LONDON—A friend of mine once said that the trouble with aviation was that it hadn’t killed enough people. He wasn’t just being coldblooded, he was right. Every man killed in an aviation experiment in the last 20 years has saved countless lives since.
That is why you mustn’t be shocked when I say that thousands of men—and women—will be killed in the development of the rocket as a practical mode of transport. It is inevitable.
Of course this newest means of travel is dangerous!
So were airplanes, originally. Automobiles still cause more casualties than minor wars. Even bicycles have killed hundreds.
Using the V-2 principle, we can go straight up 3,000 miles. It’s not economical, but neither were trains at first. Eventually we’ll develop that level of flight until it is economical for long-range hops—say from I/mdon to Toronto. If you’re thinking of making the trip yourself, I advise against the first few bights. Even the first 100. The transport rocket will be inefficient in its early stage and largely uncertain.
Still, if time means money and you’re willing to take a chance, think of this: you’d leave Ismdon at 10 a.m. and—forgetting the clock variation—arrive in Toronto for an early lunch.
I’m not exaggerating; and you can’t afford to scoff!
In the last war I patented an anti-aircraft rocket. The experts laughed at it. But, that device was the forerunner of the V-l and the V-2. You can’t find n Londoner who will haw-haw at then).
In warfare the V-2 is only beginning. Developed further, it will outclass all guns. It will bring an army within range at hundreds, maybe thousands of miles. And it will be accurate.
Take the Navy. A small torpedo destroyer will carry the armament of a super battleship. There’ll be no gun and no recoil—but the destructive poweryY will be tremendous. The V-2 is only a baby now—but \ watch it grow.
Won’t Come in a Day
OF COURSE development of the rocket for passenger transport is a long-term job. If we’re going to conquer distance and time—and we are, don’t doubt that!—we’ll have to work at it patiently until it’s safe and practical. The technical angle isn’t complicated.
The present-day airplane operates by internal combustion and propellers. I understand they’re in the 700-mile-an-hour class. That’s barely crawling.
We’re after real speed.-.....
What stops the propeller-powered aircraft from going faster? Air. To get our speed we must get out of the air. But you can’t use a propeller in the really high levels; there’s nothing for it to bite into; it’s like trying to eat an invisible apple.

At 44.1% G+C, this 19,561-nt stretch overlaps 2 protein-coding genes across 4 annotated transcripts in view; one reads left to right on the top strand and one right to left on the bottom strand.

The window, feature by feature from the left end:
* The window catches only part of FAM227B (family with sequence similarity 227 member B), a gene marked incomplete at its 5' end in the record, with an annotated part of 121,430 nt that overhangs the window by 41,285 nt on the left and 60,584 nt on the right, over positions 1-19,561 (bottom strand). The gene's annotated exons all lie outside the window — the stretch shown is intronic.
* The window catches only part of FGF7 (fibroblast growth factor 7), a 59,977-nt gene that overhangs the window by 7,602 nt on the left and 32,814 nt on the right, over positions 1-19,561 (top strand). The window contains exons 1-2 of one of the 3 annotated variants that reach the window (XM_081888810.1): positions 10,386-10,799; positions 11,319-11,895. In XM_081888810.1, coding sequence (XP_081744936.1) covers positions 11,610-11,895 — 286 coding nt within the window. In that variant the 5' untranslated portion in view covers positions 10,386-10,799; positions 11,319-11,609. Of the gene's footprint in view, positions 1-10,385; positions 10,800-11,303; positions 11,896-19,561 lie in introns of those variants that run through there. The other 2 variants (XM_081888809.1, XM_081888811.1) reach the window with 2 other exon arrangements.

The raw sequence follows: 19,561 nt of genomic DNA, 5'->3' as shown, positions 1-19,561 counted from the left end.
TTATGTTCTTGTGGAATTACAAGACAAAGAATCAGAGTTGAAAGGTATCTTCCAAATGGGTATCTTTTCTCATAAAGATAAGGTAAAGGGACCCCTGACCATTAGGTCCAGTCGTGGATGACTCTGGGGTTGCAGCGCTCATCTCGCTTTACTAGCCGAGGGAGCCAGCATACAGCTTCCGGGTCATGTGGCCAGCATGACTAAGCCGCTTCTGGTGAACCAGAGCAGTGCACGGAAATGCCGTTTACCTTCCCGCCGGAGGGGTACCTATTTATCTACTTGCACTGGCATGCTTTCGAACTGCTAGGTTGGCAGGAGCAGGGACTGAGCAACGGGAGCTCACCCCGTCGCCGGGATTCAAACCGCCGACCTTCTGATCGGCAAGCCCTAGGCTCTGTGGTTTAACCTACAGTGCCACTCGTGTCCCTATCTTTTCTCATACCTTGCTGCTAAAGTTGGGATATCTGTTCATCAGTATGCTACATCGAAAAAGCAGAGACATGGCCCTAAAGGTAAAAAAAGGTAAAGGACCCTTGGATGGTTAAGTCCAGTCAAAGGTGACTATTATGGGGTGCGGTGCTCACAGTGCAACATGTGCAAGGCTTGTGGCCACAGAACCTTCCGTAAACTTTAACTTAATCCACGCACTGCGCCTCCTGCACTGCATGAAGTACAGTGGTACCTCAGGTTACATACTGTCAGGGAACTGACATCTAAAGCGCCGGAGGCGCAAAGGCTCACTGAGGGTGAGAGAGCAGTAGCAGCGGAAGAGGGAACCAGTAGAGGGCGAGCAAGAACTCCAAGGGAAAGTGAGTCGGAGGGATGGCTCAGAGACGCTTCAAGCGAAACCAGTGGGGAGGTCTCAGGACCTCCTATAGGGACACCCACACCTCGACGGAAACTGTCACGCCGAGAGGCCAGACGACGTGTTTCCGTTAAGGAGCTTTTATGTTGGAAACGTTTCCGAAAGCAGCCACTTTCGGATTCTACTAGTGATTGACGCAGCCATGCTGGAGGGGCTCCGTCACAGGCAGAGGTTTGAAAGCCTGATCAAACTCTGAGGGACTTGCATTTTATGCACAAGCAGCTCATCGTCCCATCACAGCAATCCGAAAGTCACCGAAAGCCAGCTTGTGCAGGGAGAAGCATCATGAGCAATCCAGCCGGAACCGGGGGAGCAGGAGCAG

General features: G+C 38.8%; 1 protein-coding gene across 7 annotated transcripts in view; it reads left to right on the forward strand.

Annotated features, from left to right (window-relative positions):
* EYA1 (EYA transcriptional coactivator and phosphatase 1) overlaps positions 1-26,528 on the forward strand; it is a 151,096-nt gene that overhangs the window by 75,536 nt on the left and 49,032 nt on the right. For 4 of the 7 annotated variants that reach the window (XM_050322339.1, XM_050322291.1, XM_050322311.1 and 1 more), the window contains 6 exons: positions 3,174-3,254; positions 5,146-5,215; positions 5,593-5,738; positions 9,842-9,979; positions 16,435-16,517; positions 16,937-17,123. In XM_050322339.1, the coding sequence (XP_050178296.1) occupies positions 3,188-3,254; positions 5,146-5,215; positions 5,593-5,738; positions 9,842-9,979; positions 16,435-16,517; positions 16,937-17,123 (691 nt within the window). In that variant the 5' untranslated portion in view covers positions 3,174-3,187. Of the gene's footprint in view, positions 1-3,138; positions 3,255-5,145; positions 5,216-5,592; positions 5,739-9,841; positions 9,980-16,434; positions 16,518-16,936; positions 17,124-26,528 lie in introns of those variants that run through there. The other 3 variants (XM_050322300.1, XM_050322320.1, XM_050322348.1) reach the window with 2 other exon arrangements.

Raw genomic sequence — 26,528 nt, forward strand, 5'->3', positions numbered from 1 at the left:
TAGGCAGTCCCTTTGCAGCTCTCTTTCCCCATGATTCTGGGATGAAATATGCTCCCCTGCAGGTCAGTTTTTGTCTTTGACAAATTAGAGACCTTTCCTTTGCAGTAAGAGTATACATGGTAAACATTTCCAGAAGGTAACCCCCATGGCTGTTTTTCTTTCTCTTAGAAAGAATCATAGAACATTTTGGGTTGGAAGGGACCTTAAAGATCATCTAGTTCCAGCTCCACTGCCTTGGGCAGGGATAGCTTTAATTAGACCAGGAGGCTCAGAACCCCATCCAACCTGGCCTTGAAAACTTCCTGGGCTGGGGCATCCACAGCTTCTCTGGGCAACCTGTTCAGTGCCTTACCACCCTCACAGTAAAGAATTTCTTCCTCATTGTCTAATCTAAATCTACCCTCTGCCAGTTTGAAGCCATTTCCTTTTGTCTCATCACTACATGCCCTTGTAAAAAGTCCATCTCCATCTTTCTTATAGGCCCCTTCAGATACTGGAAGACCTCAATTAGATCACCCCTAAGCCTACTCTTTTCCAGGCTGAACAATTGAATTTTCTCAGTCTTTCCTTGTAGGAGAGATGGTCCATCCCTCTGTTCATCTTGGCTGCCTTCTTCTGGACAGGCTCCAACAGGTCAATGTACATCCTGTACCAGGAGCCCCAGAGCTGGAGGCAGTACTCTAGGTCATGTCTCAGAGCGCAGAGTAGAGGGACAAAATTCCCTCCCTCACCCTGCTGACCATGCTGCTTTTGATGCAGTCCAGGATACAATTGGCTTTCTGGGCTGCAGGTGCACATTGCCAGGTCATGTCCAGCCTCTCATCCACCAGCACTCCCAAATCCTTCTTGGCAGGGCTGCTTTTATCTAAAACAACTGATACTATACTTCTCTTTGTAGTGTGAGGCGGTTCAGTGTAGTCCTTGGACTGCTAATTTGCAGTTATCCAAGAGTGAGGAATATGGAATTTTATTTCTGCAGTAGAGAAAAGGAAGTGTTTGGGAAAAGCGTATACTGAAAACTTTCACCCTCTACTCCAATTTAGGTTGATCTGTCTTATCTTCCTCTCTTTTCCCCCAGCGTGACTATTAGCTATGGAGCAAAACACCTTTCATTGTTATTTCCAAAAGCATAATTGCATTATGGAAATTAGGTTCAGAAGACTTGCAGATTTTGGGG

This brings us right back to where we started. For speed we need to get out of the atmosphere. The rocket does. That’s what I was talking about when I said we were going 3,000 miles up.
But to travel through the stratosphere we must tuke fuel with us. Not petrol—or gasoline as you call it. The V-2 reaches the stratosphere and travels at tremendous speeds because of a special rocket fuel. So far the German rocket fuel is the best. It’s alcohol and oxygen.
Right now the most important factor in developing
the rocket is this question of fuel. The Americans are working on new, more efficient fuels; and so am I. I believe I have something good, although I can’t tell you what it is. But I don’t mind giving a hint. I believe the fuels of the future will be what we now consider explosives. If you can make an explosive burn at any rate you want, then you have a fuel, haven’t you?
Some one of us who are working on the problem will develop a better rocket fuel than we have now, within a decade. It will be a hard job; but it will be done.
But of one thing I’m certain: we won’t use atomic power. That’s where you cause the atom to break and build up into series of geometric progressions. With atomic power you could drive the Queen Mary on a piece of material the size of a pea. Even at that, the rocket would need 10 peas. Its horsepower now is 700,000—at least 10 times that of the Queen Mary.
No, the recent excitement about the future of the atom doesn’t alter the present picture of rocket fuel. It will be a long time before we can use the explosive energy of the atom as power. We have known about dynamite for years but we still can’t slow it down to use as fuel. The only difference between dynamite and atomic energy is that the latter is much, much more powerful.
And remember, in slowing down fast power you reduce power. We may expect it to take a long time (probably our lifetime) before the atom is tamed without loss of energy.
One popular objection to the rocket is that it stays in the air for only a few minutes. That’s because it burns up its fuel so quickly. If you have 700,000 h.p. for a few minutes you can have 7,000 for much longer. That’s what we’ll get some day.
The next phase in rocket development, obviously,